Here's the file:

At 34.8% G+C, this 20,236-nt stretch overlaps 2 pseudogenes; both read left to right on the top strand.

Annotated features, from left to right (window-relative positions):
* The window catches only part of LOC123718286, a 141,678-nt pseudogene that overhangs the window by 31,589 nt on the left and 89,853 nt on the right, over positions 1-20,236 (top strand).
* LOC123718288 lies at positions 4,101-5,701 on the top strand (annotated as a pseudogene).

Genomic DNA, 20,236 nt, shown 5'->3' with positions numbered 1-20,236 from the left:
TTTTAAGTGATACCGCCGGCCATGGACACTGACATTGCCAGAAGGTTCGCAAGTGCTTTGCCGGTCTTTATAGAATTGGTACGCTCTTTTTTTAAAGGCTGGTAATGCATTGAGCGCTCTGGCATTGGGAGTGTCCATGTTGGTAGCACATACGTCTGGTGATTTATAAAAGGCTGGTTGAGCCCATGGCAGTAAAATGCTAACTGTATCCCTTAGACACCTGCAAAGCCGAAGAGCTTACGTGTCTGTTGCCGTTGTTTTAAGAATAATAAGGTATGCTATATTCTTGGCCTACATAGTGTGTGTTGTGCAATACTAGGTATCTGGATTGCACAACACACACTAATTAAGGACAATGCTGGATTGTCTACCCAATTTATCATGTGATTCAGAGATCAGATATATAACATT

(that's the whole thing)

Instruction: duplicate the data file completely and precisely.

At 34.8% G+C, this 20,236-nt stretch overlaps 2 pseudogenes; both read left to right on the top strand.

Annotated features, from left to right (window-relative positions):
* The window catches only part of LOC123718286, a 141,678-nt pseudogene that overhangs the window by 31,589 nt on the left and 89,853 nt on the right, over positions 1-20,236 (top strand).
* LOC123718288 lies at positions 4,101-5,701 on the top strand (annotated as a pseudogene).

Genomic DNA, 20,236 nt, shown 5'->3' with positions numbered 1-20,236 from the left:
TTTTAAGTGATACCGCCGGCCATGGACACTGACATTGCCAGAAGGTTCGCAAGTGCTTTGCCGGTCTTTATAGAATTGGTACGCTCTTTTTTTAAAGGCTGGTAATGCATTGAGCGCTCTGGCATTGGGAGTGTCCATGTTGGTAGCACATACGTCTGGTGATTTATAAAAGGCTGGTTGAGCCCATGGCAGTAAAATGCTAACTGTATCCCTTAGACACCTGCAAAGCCGAAGAGCTTACGTGTCTGTTGCCGTTGTTTTAAGAATAATAAGGTATGCTATATTCTTGGCCTACATAGTGTGTGTTGTGCAATACTAGGTATCTGGATTGCACAACACACACTAATTAAGGACAATGCTGGATTGTCTACCCAATTTATCATGTGATTCAGAGATCAGATATATAACATT